During the weekend that followed the United Nations International Day of Peace, Sept. 21, the Rotary Club of Evanston held a Festival for a More Peaceful Evanston, culminating with a Family Peace Festival on Sept. 25.
Speakers described several aspects of peace, and, while the most concrete example of peace may be the absence of war, many tied peace to respect and love for others.
With her mother, Angelina, Maudlyne Ihejirika described some of the destruction of the civil war in Nigeria. “War is hell,” said Maudlyne Ihejirika. “Everything you’ve heard about war is true. Everything you’ve heard about war in Africa is true. … We’re so happy to be here today to say what war really is. … This festival shows the importance of love and hope.”
Angelina Ihejirika said, “I am very grateful to be here today. I think the festival is a gift from Almighty Father to the people of Evanston. Many people do not know the meaning of peace – it’s hard to get at. It’s such an expensive commodity that people do not give it out. Greed and selfishness and wanting more in the world have not given a chance to peace. To have peace is to know that the person sitting next to you is a human being.”
“We categorize our neighbors,” said Daniel French, who hosts a radio show from 5 to 7 p.m. weekdays on WCGO, 1590 AM. “The manner in which we carry ourselves reveals our approachability.”
Mr. French contrasted intangibles – “things that last” – with “things built in a factory, things that don’t last.”
“My tradition teaches that peace is not a state of rest,” said Rabbi Michael Davis. “Making peace in the religious sense is never complete. Peace is an aspiration; seeking that peace is an active state of being.”
Rabbi Davis said having difficult but meaningful conversations can lead to deeper understanding and advance peace in the community. “We can build relationships that will deepen peace between us. … My goal is to connect to the person I am talking to in the here and now.”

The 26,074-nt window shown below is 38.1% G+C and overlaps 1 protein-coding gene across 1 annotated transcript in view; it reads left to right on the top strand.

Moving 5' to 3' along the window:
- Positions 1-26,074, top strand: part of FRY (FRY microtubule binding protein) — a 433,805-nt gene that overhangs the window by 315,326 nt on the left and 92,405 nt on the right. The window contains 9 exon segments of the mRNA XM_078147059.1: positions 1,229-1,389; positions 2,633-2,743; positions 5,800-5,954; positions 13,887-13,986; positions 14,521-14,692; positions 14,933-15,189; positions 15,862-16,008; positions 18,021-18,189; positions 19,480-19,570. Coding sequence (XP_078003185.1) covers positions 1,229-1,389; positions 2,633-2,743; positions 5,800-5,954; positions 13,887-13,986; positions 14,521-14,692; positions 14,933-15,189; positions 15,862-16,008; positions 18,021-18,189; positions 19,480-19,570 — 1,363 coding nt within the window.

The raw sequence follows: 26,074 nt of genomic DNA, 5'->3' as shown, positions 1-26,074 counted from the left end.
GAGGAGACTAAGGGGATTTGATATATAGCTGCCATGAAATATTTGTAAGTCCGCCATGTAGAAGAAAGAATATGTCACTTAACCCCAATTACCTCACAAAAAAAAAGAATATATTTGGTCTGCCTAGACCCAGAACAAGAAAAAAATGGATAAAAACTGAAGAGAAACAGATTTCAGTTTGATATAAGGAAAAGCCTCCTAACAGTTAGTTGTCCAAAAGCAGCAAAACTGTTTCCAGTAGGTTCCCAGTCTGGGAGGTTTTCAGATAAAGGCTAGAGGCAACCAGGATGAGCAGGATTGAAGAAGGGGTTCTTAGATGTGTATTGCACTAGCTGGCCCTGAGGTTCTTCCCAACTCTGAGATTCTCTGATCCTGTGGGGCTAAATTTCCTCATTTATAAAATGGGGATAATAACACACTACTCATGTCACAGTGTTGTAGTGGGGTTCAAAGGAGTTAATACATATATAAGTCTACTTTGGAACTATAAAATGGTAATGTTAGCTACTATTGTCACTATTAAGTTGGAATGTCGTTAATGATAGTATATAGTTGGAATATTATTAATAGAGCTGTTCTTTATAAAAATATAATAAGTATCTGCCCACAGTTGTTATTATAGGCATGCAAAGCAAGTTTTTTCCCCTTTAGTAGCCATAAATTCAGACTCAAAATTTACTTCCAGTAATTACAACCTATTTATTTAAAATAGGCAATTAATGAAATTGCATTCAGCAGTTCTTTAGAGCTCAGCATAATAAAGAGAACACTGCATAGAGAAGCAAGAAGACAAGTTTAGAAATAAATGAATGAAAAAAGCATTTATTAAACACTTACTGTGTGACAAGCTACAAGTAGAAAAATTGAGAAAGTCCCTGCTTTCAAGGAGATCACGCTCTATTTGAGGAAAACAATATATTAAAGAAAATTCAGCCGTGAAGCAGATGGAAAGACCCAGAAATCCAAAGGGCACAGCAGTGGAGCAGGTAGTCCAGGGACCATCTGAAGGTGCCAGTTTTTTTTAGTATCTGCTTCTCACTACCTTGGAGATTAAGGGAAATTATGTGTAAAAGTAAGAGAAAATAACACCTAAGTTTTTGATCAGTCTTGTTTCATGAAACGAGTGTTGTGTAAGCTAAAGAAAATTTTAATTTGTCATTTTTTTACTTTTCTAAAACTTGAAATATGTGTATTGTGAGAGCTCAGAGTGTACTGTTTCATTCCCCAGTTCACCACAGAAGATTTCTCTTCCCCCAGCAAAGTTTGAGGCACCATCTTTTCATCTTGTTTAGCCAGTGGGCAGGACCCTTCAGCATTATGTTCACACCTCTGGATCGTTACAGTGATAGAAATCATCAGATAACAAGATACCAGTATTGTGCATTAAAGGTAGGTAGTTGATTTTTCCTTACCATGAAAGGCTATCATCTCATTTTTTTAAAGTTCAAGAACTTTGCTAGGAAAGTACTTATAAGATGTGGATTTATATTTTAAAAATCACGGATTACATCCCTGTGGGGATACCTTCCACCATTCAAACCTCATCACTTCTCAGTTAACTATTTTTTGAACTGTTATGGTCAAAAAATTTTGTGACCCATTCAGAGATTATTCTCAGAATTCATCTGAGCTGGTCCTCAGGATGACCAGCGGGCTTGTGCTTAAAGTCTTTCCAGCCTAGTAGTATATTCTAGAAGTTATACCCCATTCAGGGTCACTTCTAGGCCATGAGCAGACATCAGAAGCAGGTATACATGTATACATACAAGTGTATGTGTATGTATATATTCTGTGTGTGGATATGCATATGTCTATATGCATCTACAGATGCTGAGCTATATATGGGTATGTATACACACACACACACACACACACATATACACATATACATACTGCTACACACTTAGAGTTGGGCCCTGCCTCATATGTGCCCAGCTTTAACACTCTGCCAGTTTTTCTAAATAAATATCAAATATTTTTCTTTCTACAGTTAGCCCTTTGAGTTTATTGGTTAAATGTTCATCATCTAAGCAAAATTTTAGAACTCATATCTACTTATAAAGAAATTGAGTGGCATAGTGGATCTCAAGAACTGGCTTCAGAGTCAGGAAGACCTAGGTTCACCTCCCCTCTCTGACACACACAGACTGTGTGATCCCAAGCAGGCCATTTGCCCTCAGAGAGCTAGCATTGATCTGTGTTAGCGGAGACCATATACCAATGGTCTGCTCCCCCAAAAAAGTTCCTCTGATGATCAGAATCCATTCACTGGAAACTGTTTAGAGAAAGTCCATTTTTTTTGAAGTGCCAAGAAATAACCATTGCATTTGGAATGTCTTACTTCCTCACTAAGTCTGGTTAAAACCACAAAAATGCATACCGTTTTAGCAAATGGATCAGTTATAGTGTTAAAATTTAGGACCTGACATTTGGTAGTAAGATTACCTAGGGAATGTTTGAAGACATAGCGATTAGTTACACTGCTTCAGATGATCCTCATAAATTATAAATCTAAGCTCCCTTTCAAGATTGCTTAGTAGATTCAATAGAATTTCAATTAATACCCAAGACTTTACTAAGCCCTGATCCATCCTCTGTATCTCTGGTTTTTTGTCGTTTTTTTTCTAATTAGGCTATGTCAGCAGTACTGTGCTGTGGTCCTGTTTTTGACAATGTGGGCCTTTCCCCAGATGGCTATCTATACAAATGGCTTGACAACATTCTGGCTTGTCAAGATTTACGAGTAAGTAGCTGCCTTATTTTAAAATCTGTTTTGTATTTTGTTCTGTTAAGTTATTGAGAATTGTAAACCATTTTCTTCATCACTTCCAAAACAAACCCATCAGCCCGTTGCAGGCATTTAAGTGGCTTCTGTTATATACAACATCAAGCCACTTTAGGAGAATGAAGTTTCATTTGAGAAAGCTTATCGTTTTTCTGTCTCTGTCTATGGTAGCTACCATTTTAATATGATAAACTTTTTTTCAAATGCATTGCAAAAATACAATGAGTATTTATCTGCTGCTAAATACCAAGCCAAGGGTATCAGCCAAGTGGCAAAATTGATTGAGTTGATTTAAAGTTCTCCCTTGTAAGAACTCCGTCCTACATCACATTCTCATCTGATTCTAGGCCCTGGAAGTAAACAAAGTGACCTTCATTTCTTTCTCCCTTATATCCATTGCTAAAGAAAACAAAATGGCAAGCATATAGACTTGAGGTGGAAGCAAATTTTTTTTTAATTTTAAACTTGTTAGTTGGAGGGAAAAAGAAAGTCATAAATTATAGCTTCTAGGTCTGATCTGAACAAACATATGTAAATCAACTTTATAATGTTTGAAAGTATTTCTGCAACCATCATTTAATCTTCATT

An example of a difficult conversation in the Jewish community, Rabbi Davis said, is the State of Israel. With the ground rules of confidentiality, no judgment or persuasion, and coming to the issue in the spirit of sincere curiosity, he said, “magic can – and does – happen.”
Avoiding difficult issues, said Rabbi Davis, “prolongs peace and quiet. It doesn’t avert the next phase of unrest. Let’s start to talk openly about what concerns us. … That is the way of peace.”Margaret Nelson’s anti-war puppets have populated parades and protests around Evanston for several years. Each puppet is at least five feet high and, carried in a parade, can be manipulated by hand-held steering sticks. At the Rotary Peace Festival on Sept. 25, four puppets stood along the paths in the Friendship Garden.
Most of the puppets are based on iconic figures: The pantocrator or Christ figure, is modeled on the figure of a Roman aristocrat. “All Earth’s Children Need Peace” is the message of the avatar of the maiden goddess of the Cyclades Islands, while the Bodhisattva calmly states, “Harm No One.”
“Peace is not a fantasy” says the fire-breathing dragon; and Isaiah of the Streets – a reminder of the many homeless veterans – tells the world, “War Is Waste.”
Ms. Nelson, a peace activist, says speaking out against war is patriotic. Puppet Humbert the Giant holds the message, “One World, No War.”
“We’re not supposed to be the bully of the world; we’re supposed to be the leader of the world. War decreases the security of America and of the world.”
Ms. Nelson showed the writer a banner she brought to the festival but did not display: “Stop funding wars in the Mideast and start funding jobs in the Midwest.”